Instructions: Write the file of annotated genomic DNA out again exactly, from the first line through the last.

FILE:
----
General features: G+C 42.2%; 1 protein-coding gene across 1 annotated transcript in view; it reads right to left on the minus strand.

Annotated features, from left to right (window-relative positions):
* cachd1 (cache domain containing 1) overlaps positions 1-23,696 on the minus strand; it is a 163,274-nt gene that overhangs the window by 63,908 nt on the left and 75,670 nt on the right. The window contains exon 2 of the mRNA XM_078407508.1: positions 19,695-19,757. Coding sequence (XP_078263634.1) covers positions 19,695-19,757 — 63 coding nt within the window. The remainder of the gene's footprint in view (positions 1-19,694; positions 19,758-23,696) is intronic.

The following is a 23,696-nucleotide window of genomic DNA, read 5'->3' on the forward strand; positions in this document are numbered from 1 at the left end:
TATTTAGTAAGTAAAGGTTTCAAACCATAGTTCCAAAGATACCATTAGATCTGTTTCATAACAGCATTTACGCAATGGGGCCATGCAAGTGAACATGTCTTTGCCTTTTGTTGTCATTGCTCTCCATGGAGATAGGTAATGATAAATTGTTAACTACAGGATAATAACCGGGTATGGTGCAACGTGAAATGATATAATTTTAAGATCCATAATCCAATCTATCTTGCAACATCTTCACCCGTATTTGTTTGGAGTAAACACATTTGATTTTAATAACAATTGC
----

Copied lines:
General features: G+C 42.2%; 1 protein-coding gene across 1 annotated transcript in view; it reads right to left on the minus strand.

Annotated features, from left to right (window-relative positions):
* cachd1 (cache domain containing 1) overlaps positions 1-23,696 on the minus strand; it is a 163,274-nt gene that overhangs the window by 63,908 nt on the left and 75,670 nt on the right. The window contains exon 2 of the mRNA XM_078407508.1: positions 19,695-19,757. Coding sequence (XP_078263634.1) covers positions 19,695-19,757 — 63 coding nt within the window. The remainder of the gene's footprint in view (positions 1-19,694; positions 19,758-23,696) is intronic.

The following is a 23,696-nucleotide window of genomic DNA, read 5'->3' on the forward strand; positions in this document are numbered from 1 at the left end:
TATTTAGTAAGTAAAGGTTTCAAACCATAGTTCCAAAGATACCATTAGATCTGTTTCATAACAGCATTTACGCAATGGGGCCATGCAAGTGAACATGTCTTTGCCTTTTGTTGTCATTGCTCTCCATGGAGATAGGTAATGATAAATTGTTAACTACAGGATAATAACCGGGTATGGTGCAACGTGAAATGATATAATTTTAAGATCCATAATCCAATCTATCTTGCAACATCTTCACCCGTATTTGTTTGGAGTAAACACATTTGATTTTAATAACAATTGC